Labour would borrow billions of pounds to fund public investment projects, while exerting an “iron discipline” over day-to-day spending, shadow chancellor John McDonnell has said, as he seeks to win back the party’s reputation for economic competence.
In an interview with the Guardian, he described shoring up Labour’s fiscal credibility as “the struggle of a generation”, but insisted that exerting tight control over spending did not signal the abandonment of Jeremy Corbyn’s anti-austerity stance.
“Socialism is about planning, and planning is about making sure every penny is spent effectively. Every penny misspent is being taken away from the real investment that is needed.”
In his first major policy announcement since he was appointed by his close ally, Corbyn, McDonnell will use a speech in Westminster on Friday to lay out what he calls a “fiscal credibility rule”.
He will say that Labour would balance tax revenues and day-to-day spending over a five-year cycle, but this target would exclude long-term investment projects, allowing Labour to spend billions on projects such as housing, railways or high-speed broadband.
As Corbyn prepares to face George Osborne across the despatch box at next week’s budget, McDonnell said he would “lock away the props” to avoid the embarrassment of last autumn’s spending review, when he flung his copy of Chairman Mao’s Little Red Book at the chancellor. “No props, no jokes,” he said.
Labour’s new approach is similar to Gordon Brown’s so-called “golden rule”, which allowed for borrowing to invest, but McDonnell insists his stance would be tougher, because he would promise to cut Britain’s debt pile and strengthen the hand of the independent Office for Budget Responsibility.
The government will seize on the borrowing plans to claim that Labour would fail to tackle the deficit – the centrepiece of Osborne’s “long-term economic plan”.
But McDonnell pointed to support from experts, including the International Monetary Fund, for the idea that boosting investment can underpin growth, helping to generate tax revenues. The IMF recently called for “forceful and concerted policy action”, including stronger investment spending, to avoid what it called a “derailment” of the global economy.
The shadow chancellor argued that major business groups such as the CBI and the British Chambers of Commerce, the City, banks and trade unions all want to see investment in areas such as skills. “We are all on the same page apart from Osborne,” he said.
McDonnell and Corbyn believe they must win voters’ trust over the public purse strings before they can make the argument for other policies.
They are conscious that many voters believed Labour had overspent in the run-up to the 2008 financial crash, but McDonnell echoed Corbyn’s claim in a speech to the British Chambers of Commerce last week that deregulation of the City was to blame.
“The crisis was caused by a deregulated financial sector and greedy bankers that turned our economy into a casino. It wasn’t a case of Labour spending too much – but you do have to have a balanced economy,” he said.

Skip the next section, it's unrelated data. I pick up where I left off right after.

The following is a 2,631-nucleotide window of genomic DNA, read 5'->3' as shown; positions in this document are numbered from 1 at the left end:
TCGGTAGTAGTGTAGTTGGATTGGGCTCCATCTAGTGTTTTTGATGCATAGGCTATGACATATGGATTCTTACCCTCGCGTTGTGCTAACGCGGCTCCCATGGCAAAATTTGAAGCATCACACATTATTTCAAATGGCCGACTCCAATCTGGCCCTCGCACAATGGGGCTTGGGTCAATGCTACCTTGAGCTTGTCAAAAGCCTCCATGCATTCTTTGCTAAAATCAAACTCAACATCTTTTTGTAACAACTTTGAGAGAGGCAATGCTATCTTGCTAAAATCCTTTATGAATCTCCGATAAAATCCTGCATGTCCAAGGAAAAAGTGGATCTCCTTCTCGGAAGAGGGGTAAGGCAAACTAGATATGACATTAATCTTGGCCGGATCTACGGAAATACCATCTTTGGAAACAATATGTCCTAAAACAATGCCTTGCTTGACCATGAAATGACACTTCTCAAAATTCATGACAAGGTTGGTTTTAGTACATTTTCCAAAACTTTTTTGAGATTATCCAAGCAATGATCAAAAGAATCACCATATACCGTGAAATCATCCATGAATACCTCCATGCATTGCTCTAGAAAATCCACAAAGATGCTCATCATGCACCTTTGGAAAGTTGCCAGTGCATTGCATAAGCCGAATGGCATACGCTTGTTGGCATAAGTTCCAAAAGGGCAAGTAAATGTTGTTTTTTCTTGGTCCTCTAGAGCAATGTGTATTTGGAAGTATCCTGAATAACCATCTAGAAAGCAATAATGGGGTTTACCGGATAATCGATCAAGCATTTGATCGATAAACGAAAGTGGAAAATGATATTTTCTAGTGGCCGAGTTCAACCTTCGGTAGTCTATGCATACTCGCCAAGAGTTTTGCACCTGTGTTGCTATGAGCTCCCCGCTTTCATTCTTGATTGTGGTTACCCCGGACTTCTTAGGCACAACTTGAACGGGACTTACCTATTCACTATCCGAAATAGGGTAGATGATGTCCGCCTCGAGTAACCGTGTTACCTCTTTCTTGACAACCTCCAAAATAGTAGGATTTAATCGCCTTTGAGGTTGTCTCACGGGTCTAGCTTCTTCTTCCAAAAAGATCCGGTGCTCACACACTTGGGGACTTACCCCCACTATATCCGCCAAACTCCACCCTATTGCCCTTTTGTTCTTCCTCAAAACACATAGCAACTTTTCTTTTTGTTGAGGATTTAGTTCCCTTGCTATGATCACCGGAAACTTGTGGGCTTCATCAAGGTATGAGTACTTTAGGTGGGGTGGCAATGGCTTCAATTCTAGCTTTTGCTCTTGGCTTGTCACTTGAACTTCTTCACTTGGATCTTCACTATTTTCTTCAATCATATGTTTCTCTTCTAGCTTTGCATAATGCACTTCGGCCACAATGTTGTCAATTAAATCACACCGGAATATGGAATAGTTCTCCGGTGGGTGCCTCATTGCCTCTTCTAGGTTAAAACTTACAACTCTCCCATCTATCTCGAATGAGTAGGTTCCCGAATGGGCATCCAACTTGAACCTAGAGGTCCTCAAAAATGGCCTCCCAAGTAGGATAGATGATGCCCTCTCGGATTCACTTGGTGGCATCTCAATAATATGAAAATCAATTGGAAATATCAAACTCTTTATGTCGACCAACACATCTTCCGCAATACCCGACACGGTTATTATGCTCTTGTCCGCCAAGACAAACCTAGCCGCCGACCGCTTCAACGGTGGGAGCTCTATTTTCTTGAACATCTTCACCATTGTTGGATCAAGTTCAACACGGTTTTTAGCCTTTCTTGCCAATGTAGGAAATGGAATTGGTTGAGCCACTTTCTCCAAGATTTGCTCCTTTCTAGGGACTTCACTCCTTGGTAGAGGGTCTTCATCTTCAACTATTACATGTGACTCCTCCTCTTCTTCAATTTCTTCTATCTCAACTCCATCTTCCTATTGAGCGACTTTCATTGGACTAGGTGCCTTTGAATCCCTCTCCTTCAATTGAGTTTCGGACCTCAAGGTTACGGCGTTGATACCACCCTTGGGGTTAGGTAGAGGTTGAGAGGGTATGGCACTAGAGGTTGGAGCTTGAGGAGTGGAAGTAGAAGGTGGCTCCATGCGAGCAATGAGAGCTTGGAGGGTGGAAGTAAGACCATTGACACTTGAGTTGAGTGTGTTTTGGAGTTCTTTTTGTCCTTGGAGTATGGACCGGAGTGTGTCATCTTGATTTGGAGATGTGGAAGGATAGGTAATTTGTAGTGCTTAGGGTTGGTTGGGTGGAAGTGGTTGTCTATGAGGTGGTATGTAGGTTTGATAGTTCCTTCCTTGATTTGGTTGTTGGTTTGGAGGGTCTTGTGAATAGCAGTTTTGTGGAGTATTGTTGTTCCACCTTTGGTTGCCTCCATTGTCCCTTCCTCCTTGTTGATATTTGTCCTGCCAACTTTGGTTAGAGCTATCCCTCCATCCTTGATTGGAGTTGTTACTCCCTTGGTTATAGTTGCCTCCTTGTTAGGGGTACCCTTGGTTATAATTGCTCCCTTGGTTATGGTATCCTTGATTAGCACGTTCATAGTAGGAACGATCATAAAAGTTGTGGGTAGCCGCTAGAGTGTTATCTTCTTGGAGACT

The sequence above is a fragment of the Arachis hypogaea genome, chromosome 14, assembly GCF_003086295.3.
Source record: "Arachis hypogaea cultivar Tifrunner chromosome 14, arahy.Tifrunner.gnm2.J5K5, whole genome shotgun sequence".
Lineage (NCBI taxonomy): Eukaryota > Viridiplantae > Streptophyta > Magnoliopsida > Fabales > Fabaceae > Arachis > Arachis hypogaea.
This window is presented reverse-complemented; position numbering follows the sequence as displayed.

The chancellor’s much tighter tax-and-spending rules aim to generate a surplus on the public finances by the end of the parliament in 2020, even once spending on investment projects is taken into account.
Osborne will deliver his budget next Wednesday and has signalled that he could be forced to announce fresh spending cuts to reflect the deterioration in the global economic outlook.
But some economists, including McDonnell’s adviser Simon Wren-Lewis, of Oxford University, who has been involved in drawing up the new rules, believe that making spending cuts at a time when growth is weak can simply suck demand out of the economy and exacerbate any slowdown.
Labour’s new target would be suspended when interest rates were close to zero, leaving the Bank of England little firepower left to stimulate the economy. The Bank’s monetary policy would make the decision about when to trigger this so-called “knock out”.
McDonnell’s speech follows a series of interventions by other senior Labour figures in recent days about the direction of the party’s economic policies.
Rachel Reeves, the former shadow work and pensions secretary, called for investment to be excluded from tax-and-spending targets; and Dan Jarvis, who has been touted by some as a potential leadership challenger to Corbyn, said the party must take a closer look at the risks of globalisation for jobs and wages.
McDonnell played down unease on the back benches, saying he welcomed both these contributions – particularly because of the focus on inequality. He said they were excellent speeches that reinforced the views of the leadership.
He said the party would find “mechanisms” to cope with foreign and defence issues on which they disagreed such as Syria and Trident. He said the important thing was “respect for dissent” which he argued had been lost under New Labour.
Corbyn has sought to draw what his spokesman called a “line in the sand” over the noisy dissent from some in the parliamentary party over his stance on a series of issues from Trident to the legalisation of the “sex industry”.
Responding to McDonnell’s comments, chief secretary to the Treasury, Greg Hands, said: “Labour spent and borrowed too much last time they were in power. It’s clear they’ve not learned their lesson and can’t be trusted with the economy.
“At a time of uncertainty in the global economy, Labour is a serious threat to our economic security and it’s working people who would pay the price.”